38. Florida GOP leaders finally utter ‘sea level rise,’ lament ‘lost decade’ | Miami Herald
    It’s not so much “we lost” as “we deliberately threw it away.” And more like three decades.
  39. 20 Years Later, and the Women of Angel Still Deserve More | TV Guide
    “With the deaths of Darla, Cordelia, and Fred, Angel says that a woman is a person until she gets pregnant, and that’s the end of her story.” On her Twitter, the woman who played Cordelia praised this article, saying it made her feel seen.
  40. The art at the bottom and top of this post is by French artist Levalet. Check out Levalet’s website. I love their work, which nicely combines whimsical humor with really strong rendering skills.

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35 Responses to Open Thread and Link Farm, Dancing On Stairs Edition

  1. 1
    Celeste says:

    The “The A.V. Club’s 100 best TV shows of the 2010s” link in #21 just links to a Good Place picture, which is accurate, as the Good Place ought to be all 100 best shows.

    The link I think you were looking for is here.

  2. 2
    Ampersand says:

    Thanks, Celeste! I’ve fixed the link. :-)

  3. 3
    Ben Lehman says:

    I never understood why the snail would want to kill you. It’s super-intelligent. Surely you could come to some agreement.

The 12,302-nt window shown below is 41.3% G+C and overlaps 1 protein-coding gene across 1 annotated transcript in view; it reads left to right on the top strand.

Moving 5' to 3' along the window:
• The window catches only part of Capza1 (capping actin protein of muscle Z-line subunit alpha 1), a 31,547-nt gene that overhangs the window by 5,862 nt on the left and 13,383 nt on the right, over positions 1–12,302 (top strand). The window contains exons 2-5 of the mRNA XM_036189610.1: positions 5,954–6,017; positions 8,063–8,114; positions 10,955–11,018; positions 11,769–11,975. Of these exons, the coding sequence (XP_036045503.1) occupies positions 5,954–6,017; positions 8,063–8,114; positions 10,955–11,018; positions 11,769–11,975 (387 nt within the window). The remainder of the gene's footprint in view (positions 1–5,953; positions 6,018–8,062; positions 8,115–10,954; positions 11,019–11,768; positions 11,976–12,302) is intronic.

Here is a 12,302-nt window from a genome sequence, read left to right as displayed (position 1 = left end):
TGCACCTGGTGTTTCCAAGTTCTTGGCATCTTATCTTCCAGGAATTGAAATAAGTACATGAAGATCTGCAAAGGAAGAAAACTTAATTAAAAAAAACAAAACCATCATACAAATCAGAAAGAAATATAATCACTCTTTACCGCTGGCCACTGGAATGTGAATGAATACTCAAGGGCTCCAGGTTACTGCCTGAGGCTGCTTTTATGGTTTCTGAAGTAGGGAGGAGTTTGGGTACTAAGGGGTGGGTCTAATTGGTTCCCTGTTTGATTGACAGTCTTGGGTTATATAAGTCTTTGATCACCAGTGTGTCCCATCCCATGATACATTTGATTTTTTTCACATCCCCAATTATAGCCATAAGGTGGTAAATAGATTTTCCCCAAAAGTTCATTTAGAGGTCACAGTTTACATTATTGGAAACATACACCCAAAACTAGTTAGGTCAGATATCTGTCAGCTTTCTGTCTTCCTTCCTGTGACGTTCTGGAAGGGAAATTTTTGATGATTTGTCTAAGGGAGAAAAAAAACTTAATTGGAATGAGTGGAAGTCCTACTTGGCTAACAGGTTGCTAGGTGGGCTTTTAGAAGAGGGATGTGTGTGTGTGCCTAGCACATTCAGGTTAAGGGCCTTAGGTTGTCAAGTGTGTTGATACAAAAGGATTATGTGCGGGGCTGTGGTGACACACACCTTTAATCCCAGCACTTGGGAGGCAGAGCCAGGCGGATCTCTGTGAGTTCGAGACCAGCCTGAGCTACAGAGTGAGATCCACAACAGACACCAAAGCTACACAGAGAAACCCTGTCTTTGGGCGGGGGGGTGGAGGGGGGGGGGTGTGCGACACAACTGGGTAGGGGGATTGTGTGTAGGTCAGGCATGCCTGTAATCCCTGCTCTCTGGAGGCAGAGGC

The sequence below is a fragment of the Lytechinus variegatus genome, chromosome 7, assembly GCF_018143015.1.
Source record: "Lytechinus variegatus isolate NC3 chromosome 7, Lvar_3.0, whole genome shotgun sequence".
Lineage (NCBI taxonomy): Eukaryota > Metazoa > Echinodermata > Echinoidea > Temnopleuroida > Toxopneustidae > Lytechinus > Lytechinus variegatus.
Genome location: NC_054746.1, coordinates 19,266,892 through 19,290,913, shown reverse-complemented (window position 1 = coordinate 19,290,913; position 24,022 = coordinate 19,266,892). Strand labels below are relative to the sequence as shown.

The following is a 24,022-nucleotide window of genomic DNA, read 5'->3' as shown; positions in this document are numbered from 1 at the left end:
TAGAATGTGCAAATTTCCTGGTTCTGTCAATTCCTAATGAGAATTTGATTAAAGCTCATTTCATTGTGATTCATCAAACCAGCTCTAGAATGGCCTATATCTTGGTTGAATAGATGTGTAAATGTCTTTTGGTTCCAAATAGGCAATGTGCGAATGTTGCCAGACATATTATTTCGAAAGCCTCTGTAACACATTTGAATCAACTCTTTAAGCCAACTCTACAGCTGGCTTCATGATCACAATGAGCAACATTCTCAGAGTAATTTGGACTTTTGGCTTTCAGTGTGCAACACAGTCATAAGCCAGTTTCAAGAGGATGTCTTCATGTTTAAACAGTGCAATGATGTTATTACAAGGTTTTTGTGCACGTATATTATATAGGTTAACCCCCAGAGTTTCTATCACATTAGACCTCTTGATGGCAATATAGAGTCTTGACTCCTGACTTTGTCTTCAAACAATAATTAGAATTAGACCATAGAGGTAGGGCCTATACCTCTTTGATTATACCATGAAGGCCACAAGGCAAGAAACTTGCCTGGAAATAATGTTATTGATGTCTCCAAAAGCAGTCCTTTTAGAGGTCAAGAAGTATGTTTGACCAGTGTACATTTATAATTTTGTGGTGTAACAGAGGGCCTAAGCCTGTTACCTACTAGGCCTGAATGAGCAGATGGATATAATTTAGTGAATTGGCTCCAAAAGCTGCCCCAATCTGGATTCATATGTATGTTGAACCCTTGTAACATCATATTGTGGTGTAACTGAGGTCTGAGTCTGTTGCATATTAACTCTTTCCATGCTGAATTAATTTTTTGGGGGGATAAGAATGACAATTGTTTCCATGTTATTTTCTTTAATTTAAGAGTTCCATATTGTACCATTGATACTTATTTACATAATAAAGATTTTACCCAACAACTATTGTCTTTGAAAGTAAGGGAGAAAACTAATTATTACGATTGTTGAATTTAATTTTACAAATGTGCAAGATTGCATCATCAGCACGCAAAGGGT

4. 4
    J. Squid says:

    Why is there no plan to keep their immortality secret? Do they want to be a test subject forever?

  5. 5
    lurker23 says:

    this made me laugh alot, you will laugh alot too i think?

    holidays got you stressed? ok then:

  6. 6
    LTL FTC says:

    I liked #5. Every other angle on this young woman paints her as a one-dimensional embodiment of what they were already talking about.

  7. 7
    Adrian says:

    I thought along the same lines as Ben. All the careful arrangements to get the snail as far away as possible and keep it there, the threats and barriers and Wile-E-Coyote schematics…they seem to presume the snail benefits from killing you. Why not just set the snail up in a comfortable home in New Zealand, send it really good adaptive computer equipment, and stay north of the equator? Everybody can be happy? If this is the only hyperintelligent snail, it’s probably lonely. It probably wants somebody to talk to, and might want to help make other intelligent snails and adaptive equipment to use tools without hands and feet.